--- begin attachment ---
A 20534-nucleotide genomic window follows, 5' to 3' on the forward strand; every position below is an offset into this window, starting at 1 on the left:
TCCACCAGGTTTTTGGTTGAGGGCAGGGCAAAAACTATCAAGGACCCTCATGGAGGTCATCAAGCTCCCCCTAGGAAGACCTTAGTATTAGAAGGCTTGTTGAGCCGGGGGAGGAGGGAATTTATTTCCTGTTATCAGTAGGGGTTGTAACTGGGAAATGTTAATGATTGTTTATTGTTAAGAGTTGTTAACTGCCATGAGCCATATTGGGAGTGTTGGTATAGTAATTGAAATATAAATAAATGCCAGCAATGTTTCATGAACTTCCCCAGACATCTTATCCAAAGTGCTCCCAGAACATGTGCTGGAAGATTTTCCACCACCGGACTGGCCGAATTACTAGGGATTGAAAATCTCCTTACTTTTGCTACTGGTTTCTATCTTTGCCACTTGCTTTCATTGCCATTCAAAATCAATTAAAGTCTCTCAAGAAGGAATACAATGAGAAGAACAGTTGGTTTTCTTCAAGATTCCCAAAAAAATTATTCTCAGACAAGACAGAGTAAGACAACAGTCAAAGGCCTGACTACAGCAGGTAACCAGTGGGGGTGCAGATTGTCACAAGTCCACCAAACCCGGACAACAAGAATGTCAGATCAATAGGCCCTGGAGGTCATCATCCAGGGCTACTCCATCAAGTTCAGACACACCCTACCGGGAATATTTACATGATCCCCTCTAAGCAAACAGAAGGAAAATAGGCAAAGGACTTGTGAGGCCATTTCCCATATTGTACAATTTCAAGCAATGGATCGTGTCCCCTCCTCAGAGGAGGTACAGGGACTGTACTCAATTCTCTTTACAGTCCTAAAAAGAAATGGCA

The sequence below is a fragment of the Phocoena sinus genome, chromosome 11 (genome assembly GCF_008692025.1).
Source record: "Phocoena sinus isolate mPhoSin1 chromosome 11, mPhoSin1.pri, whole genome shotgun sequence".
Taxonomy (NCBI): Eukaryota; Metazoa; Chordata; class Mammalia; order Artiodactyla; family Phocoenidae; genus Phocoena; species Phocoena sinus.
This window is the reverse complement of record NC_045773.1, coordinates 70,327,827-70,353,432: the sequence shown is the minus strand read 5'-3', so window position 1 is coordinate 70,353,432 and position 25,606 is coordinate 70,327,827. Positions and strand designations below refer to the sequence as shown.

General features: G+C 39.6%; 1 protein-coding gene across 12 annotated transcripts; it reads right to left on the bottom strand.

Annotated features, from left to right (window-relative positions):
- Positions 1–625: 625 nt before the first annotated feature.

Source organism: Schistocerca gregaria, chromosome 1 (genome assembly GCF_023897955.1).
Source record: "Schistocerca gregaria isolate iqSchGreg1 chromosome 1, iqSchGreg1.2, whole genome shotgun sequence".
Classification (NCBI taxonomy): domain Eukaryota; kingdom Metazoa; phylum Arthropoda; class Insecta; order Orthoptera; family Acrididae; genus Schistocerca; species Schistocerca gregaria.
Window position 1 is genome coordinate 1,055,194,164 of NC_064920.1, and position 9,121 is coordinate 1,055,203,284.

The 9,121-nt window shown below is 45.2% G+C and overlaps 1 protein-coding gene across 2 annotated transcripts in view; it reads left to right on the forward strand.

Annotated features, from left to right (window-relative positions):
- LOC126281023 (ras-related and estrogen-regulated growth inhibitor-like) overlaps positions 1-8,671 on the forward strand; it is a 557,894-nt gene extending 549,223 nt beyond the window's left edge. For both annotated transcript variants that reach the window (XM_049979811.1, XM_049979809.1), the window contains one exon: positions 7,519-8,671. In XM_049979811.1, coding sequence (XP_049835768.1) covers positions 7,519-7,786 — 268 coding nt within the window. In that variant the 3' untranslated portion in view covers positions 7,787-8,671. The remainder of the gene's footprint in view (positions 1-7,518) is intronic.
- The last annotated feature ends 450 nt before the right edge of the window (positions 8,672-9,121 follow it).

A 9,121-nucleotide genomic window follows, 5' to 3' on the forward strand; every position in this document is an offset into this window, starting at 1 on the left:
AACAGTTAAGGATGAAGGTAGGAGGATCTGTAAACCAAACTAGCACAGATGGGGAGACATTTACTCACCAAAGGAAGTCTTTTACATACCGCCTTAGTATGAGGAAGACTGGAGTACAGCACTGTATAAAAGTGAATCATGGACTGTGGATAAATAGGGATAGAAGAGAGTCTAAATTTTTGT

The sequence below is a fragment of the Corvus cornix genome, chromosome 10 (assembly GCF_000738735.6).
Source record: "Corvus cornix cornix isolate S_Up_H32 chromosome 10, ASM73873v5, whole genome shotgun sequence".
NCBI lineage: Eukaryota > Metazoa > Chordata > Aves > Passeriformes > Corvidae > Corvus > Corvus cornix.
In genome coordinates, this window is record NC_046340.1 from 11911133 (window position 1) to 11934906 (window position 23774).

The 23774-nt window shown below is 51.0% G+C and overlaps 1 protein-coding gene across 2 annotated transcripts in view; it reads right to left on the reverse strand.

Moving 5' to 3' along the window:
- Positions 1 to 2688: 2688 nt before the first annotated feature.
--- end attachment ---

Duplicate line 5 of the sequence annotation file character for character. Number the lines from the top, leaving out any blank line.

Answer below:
Taxonomy (NCBI): Eukaryota; Metazoa; Chordata; class Mammalia; order Artiodactyla; family Phocoenidae; genus Phocoena; species Phocoena sinus.